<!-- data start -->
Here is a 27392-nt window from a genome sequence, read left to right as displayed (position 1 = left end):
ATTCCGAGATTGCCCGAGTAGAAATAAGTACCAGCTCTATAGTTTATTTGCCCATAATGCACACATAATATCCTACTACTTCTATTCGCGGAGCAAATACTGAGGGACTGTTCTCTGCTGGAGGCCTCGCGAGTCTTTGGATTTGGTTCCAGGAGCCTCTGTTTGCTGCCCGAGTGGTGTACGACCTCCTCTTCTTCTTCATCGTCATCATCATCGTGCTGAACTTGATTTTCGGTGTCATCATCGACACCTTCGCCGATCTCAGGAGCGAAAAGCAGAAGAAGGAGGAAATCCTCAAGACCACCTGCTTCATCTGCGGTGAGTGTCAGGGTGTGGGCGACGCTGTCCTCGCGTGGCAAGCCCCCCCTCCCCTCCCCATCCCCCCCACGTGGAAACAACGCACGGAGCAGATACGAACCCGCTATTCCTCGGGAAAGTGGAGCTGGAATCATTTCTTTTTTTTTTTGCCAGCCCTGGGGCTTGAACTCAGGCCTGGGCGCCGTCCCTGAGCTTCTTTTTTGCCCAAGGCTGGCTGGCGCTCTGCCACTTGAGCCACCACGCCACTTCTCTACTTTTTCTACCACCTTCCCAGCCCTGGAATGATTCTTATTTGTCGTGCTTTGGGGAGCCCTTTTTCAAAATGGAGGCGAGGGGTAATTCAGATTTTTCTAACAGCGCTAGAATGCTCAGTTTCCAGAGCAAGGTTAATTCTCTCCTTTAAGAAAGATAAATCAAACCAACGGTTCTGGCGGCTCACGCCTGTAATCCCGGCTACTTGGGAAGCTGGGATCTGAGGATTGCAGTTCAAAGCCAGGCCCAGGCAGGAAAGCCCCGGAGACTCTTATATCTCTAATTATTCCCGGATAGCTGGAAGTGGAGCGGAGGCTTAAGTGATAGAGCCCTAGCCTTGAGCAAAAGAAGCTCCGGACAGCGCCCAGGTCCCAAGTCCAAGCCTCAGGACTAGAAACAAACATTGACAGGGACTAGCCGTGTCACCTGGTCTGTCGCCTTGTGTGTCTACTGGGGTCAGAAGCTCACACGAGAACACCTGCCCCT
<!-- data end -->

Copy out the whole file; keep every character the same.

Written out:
Here is a 27392-nt window from a genome sequence, read left to right as displayed (position 1 = left end):
ATTCCGAGATTGCCCGAGTAGAAATAAGTACCAGCTCTATAGTTTATTTGCCCATAATGCACACATAATATCCTACTACTTCTATTCGCGGAGCAAATACTGAGGGACTGTTCTCTGCTGGAGGCCTCGCGAGTCTTTGGATTTGGTTCCAGGAGCCTCTGTTTGCTGCCCGAGTGGTGTACGACCTCCTCTTCTTCTTCATCGTCATCATCATCGTGCTGAACTTGATTTTCGGTGTCATCATCGACACCTTCGCCGATCTCAGGAGCGAAAAGCAGAAGAAGGAGGAAATCCTCAAGACCACCTGCTTCATCTGCGGTGAGTGTCAGGGTGTGGGCGACGCTGTCCTCGCGTGGCAAGCCCCCCCTCCCCTCCCCATCCCCCCCACGTGGAAACAACGCACGGAGCAGATACGAACCCGCTATTCCTCGGGAAAGTGGAGCTGGAATCATTTCTTTTTTTTTTTGCCAGCCCTGGGGCTTGAACTCAGGCCTGGGCGCCGTCCCTGAGCTTCTTTTTTGCCCAAGGCTGGCTGGCGCTCTGCCACTTGAGCCACCACGCCACTTCTCTACTTTTTCTACCACCTTCCCAGCCCTGGAATGATTCTTATTTGTCGTGCTTTGGGGAGCCCTTTTTCAAAATGGAGGCGAGGGGTAATTCAGATTTTTCTAACAGCGCTAGAATGCTCAGTTTCCAGAGCAAGGTTAATTCTCTCCTTTAAGAAAGATAAATCAAACCAACGGTTCTGGCGGCTCACGCCTGTAATCCCGGCTACTTGGGAAGCTGGGATCTGAGGATTGCAGTTCAAAGCCAGGCCCAGGCAGGAAAGCCCCGGAGACTCTTATATCTCTAATTATTCCCGGATAGCTGGAAGTGGAGCGGAGGCTTAAGTGATAGAGCCCTAGCCTTGAGCAAAAGAAGCTCCGGACAGCGCCCAGGTCCCAAGTCCAAGCCTCAGGACTAGAAACAAACATTGACAGGGACTAGCCGTGTCACCTGGTCTGTCGCCTTGTGTGTCTACTGGGGTCAGAAGCTCACACGAGAACACCTGCCCCT